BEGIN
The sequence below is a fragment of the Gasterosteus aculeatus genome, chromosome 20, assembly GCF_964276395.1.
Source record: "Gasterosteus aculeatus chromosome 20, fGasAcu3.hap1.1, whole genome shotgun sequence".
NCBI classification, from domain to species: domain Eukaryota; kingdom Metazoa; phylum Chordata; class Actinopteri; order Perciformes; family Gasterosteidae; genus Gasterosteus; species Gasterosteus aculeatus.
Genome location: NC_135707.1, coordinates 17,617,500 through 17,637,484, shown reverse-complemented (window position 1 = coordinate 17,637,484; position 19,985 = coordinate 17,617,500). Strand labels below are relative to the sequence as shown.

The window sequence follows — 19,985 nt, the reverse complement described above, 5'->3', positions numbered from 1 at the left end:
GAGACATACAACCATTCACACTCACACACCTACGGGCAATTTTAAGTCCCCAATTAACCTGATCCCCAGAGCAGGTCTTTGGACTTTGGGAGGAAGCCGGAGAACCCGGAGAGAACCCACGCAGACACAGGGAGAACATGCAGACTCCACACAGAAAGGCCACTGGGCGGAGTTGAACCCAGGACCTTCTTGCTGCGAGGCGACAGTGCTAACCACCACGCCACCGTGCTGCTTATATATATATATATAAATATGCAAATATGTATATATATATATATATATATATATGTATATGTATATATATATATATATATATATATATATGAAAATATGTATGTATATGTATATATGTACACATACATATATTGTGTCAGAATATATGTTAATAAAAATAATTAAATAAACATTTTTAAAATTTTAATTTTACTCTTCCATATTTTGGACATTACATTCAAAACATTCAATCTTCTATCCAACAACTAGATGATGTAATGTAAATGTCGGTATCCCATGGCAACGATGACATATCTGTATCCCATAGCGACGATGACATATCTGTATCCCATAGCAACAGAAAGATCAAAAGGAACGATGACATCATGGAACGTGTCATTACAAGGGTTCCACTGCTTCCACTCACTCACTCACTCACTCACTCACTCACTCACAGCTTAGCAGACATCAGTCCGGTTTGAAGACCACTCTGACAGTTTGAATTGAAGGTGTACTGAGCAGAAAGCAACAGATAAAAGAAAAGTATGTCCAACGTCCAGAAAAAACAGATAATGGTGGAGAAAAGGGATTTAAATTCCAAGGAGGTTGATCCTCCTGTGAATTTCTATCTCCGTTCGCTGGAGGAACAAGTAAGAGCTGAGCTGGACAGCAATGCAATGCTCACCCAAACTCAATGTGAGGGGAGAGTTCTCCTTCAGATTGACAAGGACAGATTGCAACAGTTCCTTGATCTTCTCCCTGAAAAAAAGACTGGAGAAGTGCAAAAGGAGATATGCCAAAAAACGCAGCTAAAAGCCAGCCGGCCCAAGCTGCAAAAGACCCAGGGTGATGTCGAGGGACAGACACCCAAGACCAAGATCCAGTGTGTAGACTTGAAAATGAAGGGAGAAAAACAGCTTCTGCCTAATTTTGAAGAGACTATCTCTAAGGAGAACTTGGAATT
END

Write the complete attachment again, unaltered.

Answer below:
The sequence below is a fragment of the Gasterosteus aculeatus genome, chromosome 20, assembly GCF_964276395.1.
Source record: "Gasterosteus aculeatus chromosome 20, fGasAcu3.hap1.1, whole genome shotgun sequence".
NCBI classification, from domain to species: domain Eukaryota; kingdom Metazoa; phylum Chordata; class Actinopteri; order Perciformes; family Gasterosteidae; genus Gasterosteus; species Gasterosteus aculeatus.
Genome location: NC_135707.1, coordinates 17,617,500 through 17,637,484, shown reverse-complemented (window position 1 = coordinate 17,637,484; position 19,985 = coordinate 17,617,500). Strand labels below are relative to the sequence as shown.

The window sequence follows — 19,985 nt, the reverse complement described above, 5'->3', positions numbered from 1 at the left end:
GAGACATACAACCATTCACACTCACACACCTACGGGCAATTTTAAGTCCCCAATTAACCTGATCCCCAGAGCAGGTCTTTGGACTTTGGGAGGAAGCCGGAGAACCCGGAGAGAACCCACGCAGACACAGGGAGAACATGCAGACTCCACACAGAAAGGCCACTGGGCGGAGTTGAACCCAGGACCTTCTTGCTGCGAGGCGACAGTGCTAACCACCACGCCACCGTGCTGCTTATATATATATATATAAATATGCAAATATGTATATATATATATATATATATATATGTATATGTATATATATATATATATATATATATATATGAAAATATGTATGTATATGTATATATGTACACATACATATATTGTGTCAGAATATATGTTAATAAAAATAATTAAATAAACATTTTTAAAATTTTAATTTTACTCTTCCATATTTTGGACATTACATTCAAAACATTCAATCTTCTATCCAACAACTAGATGATGTAATGTAAATGTCGGTATCCCATGGCAACGATGACATATCTGTATCCCATAGCGACGATGACATATCTGTATCCCATAGCAACAGAAAGATCAAAAGGAACGATGACATCATGGAACGTGTCATTACAAGGGTTCCACTGCTTCCACTCACTCACTCACTCACTCACTCACTCACTCACAGCTTAGCAGACATCAGTCCGGTTTGAAGACCACTCTGACAGTTTGAATTGAAGGTGTACTGAGCAGAAAGCAACAGATAAAAGAAAAGTATGTCCAACGTCCAGAAAAAACAGATAATGGTGGAGAAAAGGGATTTAAATTCCAAGGAGGTTGATCCTCCTGTGAATTTCTATCTCCGTTCGCTGGAGGAACAAGTAAGAGCTGAGCTGGACAGCAATGCAATGCTCACCCAAACTCAATGTGAGGGGAGAGTTCTCCTTCAGATTGACAAGGACAGATTGCAACAGTTCCTTGATCTTCTCCCTGAAAAAAAGACTGGAGAAGTGCAAAAGGAGATATGCCAAAAAACGCAGCTAAAAGCCAGCCGGCCCAAGCTGCAAAAGACCCAGGGTGATGTCGAGGGACAGACACCCAAGACCAAGATCCAGTGTGTAGACTTGAAAATGAAGGGAGAAAAACAGCTTCTGCCTAATTTTGAAGAGACTATCTCTAAGGAGAACTTGGAATT